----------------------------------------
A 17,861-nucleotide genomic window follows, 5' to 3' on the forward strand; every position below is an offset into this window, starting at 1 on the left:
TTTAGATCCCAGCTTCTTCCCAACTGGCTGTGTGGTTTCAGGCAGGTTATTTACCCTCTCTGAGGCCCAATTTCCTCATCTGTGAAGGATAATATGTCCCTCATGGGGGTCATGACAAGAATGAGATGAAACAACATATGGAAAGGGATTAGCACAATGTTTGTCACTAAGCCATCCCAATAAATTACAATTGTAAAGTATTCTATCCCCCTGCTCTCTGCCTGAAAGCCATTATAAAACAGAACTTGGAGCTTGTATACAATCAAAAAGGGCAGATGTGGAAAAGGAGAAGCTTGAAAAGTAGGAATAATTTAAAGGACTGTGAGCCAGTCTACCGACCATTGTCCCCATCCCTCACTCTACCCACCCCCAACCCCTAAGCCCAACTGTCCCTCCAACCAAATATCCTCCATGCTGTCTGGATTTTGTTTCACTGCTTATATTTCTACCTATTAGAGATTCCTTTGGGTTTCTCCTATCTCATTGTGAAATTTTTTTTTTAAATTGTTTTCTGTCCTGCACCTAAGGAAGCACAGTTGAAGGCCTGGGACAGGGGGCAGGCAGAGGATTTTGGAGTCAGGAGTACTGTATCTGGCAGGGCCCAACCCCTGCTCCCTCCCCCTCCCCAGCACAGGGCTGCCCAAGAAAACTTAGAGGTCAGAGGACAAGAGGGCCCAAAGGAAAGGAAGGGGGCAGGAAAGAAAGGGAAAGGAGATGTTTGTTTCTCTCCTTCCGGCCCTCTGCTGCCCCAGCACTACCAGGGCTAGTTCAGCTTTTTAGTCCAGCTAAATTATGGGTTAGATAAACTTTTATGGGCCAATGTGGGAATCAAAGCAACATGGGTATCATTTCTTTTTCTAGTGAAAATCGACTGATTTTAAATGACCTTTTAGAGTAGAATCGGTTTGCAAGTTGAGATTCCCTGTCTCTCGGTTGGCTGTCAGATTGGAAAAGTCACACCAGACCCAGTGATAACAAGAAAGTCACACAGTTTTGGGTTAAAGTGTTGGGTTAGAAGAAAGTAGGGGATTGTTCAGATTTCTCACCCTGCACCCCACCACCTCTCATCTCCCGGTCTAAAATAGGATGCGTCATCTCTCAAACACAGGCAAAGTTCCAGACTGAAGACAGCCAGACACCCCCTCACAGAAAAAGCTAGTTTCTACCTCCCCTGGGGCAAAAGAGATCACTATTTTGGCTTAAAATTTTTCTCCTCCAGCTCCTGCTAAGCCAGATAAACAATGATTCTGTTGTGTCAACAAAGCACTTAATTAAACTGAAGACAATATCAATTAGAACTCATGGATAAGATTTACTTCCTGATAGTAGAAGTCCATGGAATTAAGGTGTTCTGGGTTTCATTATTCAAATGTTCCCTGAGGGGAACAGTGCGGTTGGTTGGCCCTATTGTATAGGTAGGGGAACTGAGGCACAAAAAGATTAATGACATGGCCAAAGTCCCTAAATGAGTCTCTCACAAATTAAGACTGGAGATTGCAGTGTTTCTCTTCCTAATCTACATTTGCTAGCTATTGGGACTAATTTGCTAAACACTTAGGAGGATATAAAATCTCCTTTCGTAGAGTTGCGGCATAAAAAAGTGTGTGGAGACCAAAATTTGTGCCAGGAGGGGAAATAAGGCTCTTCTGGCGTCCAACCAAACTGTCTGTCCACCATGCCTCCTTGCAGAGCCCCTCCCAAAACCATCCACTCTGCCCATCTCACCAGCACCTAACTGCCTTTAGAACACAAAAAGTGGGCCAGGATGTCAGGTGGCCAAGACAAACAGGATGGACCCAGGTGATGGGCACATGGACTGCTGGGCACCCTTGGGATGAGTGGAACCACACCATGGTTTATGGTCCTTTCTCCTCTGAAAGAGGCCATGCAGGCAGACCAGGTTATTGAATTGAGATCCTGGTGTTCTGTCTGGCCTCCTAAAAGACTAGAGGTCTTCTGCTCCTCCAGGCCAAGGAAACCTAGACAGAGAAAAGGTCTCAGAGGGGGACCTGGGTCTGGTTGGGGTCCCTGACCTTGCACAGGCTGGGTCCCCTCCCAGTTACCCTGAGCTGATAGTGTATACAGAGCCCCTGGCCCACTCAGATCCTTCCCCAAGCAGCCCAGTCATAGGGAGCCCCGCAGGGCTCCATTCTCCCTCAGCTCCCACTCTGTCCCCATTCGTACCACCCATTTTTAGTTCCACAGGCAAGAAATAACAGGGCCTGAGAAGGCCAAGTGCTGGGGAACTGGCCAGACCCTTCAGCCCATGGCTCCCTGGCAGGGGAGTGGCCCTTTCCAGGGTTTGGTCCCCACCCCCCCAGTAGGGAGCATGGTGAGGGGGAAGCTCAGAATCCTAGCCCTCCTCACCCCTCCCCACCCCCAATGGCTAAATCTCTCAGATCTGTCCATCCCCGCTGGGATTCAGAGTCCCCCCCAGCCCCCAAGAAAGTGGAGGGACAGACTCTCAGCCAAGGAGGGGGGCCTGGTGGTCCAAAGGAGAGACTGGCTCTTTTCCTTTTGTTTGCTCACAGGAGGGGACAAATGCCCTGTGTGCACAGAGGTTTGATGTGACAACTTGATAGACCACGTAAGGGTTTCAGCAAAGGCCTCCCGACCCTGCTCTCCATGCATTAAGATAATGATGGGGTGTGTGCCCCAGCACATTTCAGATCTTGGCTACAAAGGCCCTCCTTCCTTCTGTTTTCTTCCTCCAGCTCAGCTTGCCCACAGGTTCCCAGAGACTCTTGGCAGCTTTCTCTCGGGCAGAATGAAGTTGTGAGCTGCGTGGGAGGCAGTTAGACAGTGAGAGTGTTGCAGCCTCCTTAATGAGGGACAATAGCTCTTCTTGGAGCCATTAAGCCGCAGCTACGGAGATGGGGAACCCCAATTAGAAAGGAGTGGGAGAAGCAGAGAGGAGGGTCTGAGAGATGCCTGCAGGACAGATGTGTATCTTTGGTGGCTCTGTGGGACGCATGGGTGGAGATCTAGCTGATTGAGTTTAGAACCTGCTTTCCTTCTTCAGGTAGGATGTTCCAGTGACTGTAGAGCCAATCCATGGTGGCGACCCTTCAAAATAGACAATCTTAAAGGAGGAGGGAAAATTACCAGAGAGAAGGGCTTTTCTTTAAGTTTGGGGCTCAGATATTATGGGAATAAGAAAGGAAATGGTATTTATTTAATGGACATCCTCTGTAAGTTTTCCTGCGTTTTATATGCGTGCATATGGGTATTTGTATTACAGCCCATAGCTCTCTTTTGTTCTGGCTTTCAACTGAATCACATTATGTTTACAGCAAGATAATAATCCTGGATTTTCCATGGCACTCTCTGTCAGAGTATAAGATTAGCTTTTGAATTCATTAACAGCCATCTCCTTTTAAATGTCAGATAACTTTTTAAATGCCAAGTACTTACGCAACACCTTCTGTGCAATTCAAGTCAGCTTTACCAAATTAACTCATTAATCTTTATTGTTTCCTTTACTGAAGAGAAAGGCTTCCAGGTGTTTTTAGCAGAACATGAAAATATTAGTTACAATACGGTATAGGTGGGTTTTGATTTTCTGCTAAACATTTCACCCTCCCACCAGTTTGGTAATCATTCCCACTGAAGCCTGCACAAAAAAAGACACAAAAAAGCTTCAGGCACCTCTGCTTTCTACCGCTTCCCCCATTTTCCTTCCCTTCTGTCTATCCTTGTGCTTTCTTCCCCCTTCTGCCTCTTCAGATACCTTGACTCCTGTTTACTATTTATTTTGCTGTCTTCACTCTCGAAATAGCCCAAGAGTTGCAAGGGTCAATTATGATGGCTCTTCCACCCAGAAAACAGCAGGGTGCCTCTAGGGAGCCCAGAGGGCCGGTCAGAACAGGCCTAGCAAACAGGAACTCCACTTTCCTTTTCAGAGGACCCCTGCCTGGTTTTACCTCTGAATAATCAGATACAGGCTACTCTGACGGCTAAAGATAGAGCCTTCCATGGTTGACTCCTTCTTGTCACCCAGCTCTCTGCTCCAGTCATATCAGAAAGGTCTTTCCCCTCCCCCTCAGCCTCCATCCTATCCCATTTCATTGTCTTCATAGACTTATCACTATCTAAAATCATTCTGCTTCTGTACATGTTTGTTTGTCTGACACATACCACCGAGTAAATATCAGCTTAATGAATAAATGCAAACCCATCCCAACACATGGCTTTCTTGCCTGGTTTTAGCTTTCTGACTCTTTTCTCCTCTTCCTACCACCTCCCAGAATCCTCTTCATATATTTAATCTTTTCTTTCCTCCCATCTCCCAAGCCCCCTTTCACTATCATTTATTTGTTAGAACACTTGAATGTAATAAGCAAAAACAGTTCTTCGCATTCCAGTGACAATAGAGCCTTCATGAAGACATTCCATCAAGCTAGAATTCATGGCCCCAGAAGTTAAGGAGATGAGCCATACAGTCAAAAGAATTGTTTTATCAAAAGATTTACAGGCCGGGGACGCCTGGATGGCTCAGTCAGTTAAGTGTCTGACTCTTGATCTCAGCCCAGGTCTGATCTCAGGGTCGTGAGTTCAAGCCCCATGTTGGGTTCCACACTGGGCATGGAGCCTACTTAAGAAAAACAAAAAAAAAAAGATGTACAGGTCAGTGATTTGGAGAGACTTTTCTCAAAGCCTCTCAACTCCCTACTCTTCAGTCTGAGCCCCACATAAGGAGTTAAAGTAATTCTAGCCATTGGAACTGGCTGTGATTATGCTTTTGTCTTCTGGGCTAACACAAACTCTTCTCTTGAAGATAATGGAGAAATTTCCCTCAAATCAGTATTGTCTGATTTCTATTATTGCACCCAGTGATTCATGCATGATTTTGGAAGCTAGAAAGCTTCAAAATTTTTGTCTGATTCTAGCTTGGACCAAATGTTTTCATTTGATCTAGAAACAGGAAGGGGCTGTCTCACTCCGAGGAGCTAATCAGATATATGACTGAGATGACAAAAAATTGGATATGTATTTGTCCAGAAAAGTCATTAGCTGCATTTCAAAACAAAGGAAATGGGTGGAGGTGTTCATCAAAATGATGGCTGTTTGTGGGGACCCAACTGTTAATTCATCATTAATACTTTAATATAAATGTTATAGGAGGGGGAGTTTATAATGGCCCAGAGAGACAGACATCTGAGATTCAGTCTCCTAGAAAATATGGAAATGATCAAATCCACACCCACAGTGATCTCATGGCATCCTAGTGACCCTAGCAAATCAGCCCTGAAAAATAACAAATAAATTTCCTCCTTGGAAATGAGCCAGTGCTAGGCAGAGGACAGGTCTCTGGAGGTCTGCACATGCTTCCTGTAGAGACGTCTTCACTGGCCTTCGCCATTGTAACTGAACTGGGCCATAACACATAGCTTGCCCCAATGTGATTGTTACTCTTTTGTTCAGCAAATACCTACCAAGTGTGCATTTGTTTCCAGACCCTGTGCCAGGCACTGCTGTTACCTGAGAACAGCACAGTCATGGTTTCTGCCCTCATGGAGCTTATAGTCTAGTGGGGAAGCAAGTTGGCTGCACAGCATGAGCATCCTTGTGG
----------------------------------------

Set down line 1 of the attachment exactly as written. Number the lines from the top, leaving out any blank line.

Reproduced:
A 17,861-nucleotide genomic window follows, 5' to 3' on the forward strand; every position below is an offset into this window, starting at 1 on the left: